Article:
Analyzing the Seattle Kraken’s Improvement Since Their Inaugural Season

(David Zalubowski/AP)

The Seattle Kraken, the NHL’s newest expansion team, definitely didn’t have an ideal first season in the league. Although their roster included some good players and looked solid on paper, they didn’t perform to their expectations. The Kraken finished last in the Pacific division with a record of 27-49-6 for 60 points in the 2021-22 NHL regular season. So, what went wrong?

The two main struggles of the Seattle Kraken during their inaugural season in the National Hockey League were goaltending and offense. Yes, some can argue that their defense had been a problem, but not as much as the two mentioned. Goaltending and offense, the main weaknesses of Seattle in their first season, are crucial to being a successful hockey team.


Goaltending was a main issue of the Seattle Kraken in their first year. Typically, a goalie’s save percentage that would be considered “good” in the NHL is anywhere from 0.915% or above. As for the Kraken, their goaltenders all had well below-average save percentages.

Philipp Grubauer had a save percentage of .889, Chris Driedger at .899%, and Joey Daccord with .850%. Another statistic regarding these goaltenders is their GAA (Goals Against Average). Driedger had a GAA of 2.96, Grubauer with 3.16, and lastly Daccord at 4.30. These goalies all had GAAs of 2.9 and above. Anything around 2.25 to 2.9 and higher is considered a “below average” goal against average in the NHL.

Having solid and consistent goaltending in the NHL is a crucial thing to have to be successful. Sometimes, teams can manage to make up for their lack of goaltending with offense. However, for the Seattle Kraken, that was not the case, as it was the other main weakness in their inaugural season.


Offense is key to winning in the NHL. Some of the league’s best teams have stacked offensive lines. Their level of success has been, in some ways, determined by their forwards, how they perform as a player, and what they bring to the team. Power plays, specifically power play percentages, are an important aspect of offense from a team. Also, a team’s goals-per-game average can ultimately impact their level of offensive power.

In Seattle’s 2021-22 inaugural season, they finished 28th in the league for GPG (Goals per Game) at 2.60. Regarding the power play, the Kraken only scored 32 goals on 220 power plays, for a power play percentage of 14.55. This put them at 29th in the league for PP%. There’s no doubt that the Seattle Kraken’s lack of offense contributed to how they performed throughout the season.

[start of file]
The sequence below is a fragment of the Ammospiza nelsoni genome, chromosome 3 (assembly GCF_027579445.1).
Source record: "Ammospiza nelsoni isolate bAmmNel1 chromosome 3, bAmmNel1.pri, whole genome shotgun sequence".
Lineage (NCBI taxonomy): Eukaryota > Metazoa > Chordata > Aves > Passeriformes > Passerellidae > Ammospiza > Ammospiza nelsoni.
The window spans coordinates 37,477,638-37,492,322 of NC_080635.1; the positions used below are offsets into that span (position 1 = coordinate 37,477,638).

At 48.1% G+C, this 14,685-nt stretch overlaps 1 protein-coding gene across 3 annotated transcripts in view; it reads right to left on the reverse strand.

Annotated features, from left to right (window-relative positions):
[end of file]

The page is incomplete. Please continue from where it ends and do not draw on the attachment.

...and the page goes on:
Seattle was built to be a team with a solid defensive play style in the NHL. But that’s not exactly how it played out. Although the Seattle Kraken were successful in some defensive areas throughout their first season, they had defensive breakdowns and also weren’t successful when it came to the penalty kill. The Kraken placed 31st in the league on the penalty kill at 74.9%.

Seattle was not built to be a Stanley Cup contender like the Vegas Golden Knights were. The General Manager of the Kraken, Ron Francis, shocked many as he didn’t select players that people believed would be drafted to the team in their expansion draft. Instead, he picked up some young players and had a strategic approach when it came to the draft. The cap in the NHL at the time of the Seattle expansion draft was $81.5 million. By the end of the draft, Francis had spent just $54.4 million.

This was an unexpected type of draft, and the outcome had several hockey fans questioning the team’s success in their upcoming inaugural season as well as their future.

The Turnaround

Changes were made to the team, which included getting rid of players who underperformed compared to when they played with other teams in previous seasons. In the 2022-23 NHL season, some of Seattle’s players had bounce-back seasons. These players include Jaden Schwartz, Daniel Sprong, Jared McCann, Vince Dunn, and Jordan Eberle. Also, a lot of the team’s players stepped it up and helped turn around the team altogether.

They improved in several ways. One is their penalty kill. They finished 21st in the league with a 76.7 PK%. Their GPG in 2022-23 was 3.52, which was .92 percent more than their inaugural season. Also, the Kraken got better at the power play. Seattle placed 21st in the NHL with a 19.8 power-play percentage.

Goaltending seemed to be solid for Seattle compared to their first season. Philip Grubauer and Joey Daccord had improved in terms of both their save percentage and GAA. Also, the performance of Martin Jones, currently a former Seattle Kraken as he is now with the Toronto Maple Leafs, helped their goaltending as well.

Lastly, they finished the 2022-23 regular season with 46 wins, 28 losses, and eight overtime losses for exactly 100 points, ultimately making the 2023 Stanley Cup playoffs. How about that for an expansion team? They went from dead last in their division for their inaugural season to improving tremendously and making the playoffs in their second year.

The Seattle “Kraken” are starting to seem as fearsome as their name.

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